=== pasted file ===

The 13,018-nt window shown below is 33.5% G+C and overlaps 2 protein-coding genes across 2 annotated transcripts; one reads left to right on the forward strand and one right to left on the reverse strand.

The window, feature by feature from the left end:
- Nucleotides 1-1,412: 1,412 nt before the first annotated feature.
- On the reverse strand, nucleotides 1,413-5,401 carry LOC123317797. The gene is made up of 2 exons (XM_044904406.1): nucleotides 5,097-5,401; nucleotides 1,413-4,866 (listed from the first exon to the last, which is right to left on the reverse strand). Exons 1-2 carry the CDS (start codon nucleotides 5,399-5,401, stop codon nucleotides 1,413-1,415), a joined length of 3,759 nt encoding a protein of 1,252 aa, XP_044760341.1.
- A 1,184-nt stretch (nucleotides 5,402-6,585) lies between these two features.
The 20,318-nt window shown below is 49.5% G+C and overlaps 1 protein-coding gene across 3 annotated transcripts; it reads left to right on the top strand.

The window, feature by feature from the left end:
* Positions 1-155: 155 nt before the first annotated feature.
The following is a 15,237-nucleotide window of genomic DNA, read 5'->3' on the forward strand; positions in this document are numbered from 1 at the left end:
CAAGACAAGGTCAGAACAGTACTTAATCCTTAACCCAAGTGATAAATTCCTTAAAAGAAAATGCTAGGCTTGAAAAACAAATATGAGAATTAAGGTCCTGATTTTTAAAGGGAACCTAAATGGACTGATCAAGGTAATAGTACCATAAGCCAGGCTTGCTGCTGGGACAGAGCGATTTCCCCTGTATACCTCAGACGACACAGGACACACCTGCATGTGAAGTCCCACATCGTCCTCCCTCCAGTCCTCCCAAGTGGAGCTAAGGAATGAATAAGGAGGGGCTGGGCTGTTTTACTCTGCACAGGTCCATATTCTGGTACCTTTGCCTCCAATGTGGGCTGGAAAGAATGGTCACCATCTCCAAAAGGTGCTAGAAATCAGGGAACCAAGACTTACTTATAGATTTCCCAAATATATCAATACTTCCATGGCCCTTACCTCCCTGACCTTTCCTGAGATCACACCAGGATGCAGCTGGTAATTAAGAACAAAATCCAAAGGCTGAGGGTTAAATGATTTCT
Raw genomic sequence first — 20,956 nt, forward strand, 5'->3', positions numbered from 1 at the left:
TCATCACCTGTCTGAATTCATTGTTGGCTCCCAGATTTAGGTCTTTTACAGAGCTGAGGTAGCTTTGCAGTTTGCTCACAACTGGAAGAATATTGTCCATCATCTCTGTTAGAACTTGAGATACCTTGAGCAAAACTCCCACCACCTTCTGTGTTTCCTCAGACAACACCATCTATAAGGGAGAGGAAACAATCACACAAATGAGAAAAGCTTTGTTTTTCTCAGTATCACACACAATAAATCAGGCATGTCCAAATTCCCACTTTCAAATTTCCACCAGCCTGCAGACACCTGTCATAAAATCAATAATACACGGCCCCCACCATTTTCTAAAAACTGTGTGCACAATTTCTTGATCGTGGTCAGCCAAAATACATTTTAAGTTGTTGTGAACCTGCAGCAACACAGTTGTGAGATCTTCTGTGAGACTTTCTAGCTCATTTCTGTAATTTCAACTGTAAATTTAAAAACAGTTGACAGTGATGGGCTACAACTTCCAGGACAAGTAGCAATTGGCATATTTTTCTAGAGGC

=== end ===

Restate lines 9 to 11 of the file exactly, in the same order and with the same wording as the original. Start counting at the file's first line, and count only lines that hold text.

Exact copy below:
The following is a 15,237-nucleotide window of genomic DNA, read 5'->3' on the forward strand; positions in this document are numbered from 1 at the left end:
CAAGACAAGGTCAGAACAGTACTTAATCCTTAACCCAAGTGATAAATTCCTTAAAAGAAAATGCTAGGCTTGAAAAACAAATATGAGAATTAAGGTCCTGATTTTTAAAGGGAACCTAAATGGACTGATCAAGGTAATAGTACCATAAGCCAGGCTTGCTGCTGGGACAGAGCGATTTCCCCTGTATACCTCAGACGACACAGGACACACCTGCATGTGAAGTCCCACATCGTCCTCCCTCCAGTCCTCCCAAGTGGAGCTAAGGAATGAATAAGGAGGGGCTGGGCTGTTTTACTCTGCACAGGTCCATATTCTGGTACCTTTGCCTCCAATGTGGGCTGGAAAGAATGGTCACCATCTCCAAAAGGTGCTAGAAATCAGGGAACCAAGACTTACTTATAGATTTCCCAAATATATCAATACTTCCATGGCCCTTACCTCCCTGACCTTTCCTGAGATCACACCAGGATGCAGCTGGTAATTAAGAACAAAATCCAAAGGCTGAGGGTTAAATGATTTCT
Raw genomic sequence first — 20,956 nt, forward strand, 5'->3', positions numbered from 1 at the left: